Insurance Decision-Making and Market Behavior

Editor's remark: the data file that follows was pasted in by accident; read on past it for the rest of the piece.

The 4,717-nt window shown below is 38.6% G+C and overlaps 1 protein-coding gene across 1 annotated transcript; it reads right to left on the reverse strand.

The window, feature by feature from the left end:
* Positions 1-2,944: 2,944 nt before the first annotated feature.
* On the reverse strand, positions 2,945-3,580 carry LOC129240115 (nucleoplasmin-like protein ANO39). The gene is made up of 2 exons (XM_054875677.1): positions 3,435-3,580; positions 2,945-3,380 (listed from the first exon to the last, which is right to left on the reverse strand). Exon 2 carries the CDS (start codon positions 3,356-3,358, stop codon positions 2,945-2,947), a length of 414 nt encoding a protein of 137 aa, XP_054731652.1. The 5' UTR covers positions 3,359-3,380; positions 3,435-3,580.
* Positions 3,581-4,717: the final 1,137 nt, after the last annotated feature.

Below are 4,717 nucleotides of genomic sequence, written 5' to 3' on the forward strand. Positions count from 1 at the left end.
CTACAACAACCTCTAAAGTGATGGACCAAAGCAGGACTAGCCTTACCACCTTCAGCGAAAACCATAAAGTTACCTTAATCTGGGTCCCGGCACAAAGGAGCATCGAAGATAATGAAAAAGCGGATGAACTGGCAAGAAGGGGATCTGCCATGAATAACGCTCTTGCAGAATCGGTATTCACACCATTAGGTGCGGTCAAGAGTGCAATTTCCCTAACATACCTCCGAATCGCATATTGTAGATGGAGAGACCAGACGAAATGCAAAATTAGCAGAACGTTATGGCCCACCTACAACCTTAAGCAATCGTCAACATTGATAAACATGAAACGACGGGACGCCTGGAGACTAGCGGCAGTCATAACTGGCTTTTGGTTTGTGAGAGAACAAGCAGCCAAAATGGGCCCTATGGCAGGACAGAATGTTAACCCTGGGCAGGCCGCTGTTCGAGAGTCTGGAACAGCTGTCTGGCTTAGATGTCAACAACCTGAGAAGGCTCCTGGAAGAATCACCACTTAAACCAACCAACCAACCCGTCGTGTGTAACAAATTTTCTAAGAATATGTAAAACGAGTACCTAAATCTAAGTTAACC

Considerable evidence suggests that many people for whom insurance is worth purchasing do not have coverage and others who appear not to need financial protection against certain events actually have purchased coverage. There are certain types of events for which one might expect to see insurance widely marketed that are viewed today by insurers as uninsurable and there are other policies one might not expect to be successfully marketed that exist on a relatively large scale. In addition, evidence suggests that cost-effective preventive measures are sometimes not rewarded by insurers in ways that could change their clients' behavior. These examples reveal that insurance purchasing and marketing activities do not always produce results that are in the best interest of individuals at risk. Insurance Decision-Making and Market Behavior discusses such behavior with the intent of categorizing these insurance "anomalies". It represents a first step in constructing a theory of insurance decision-making to explain behavior that does not conform to standard economic models of choice and decision-making. Finally, the authors propose a set of prescriptive solutions for improving insurance decision-making.
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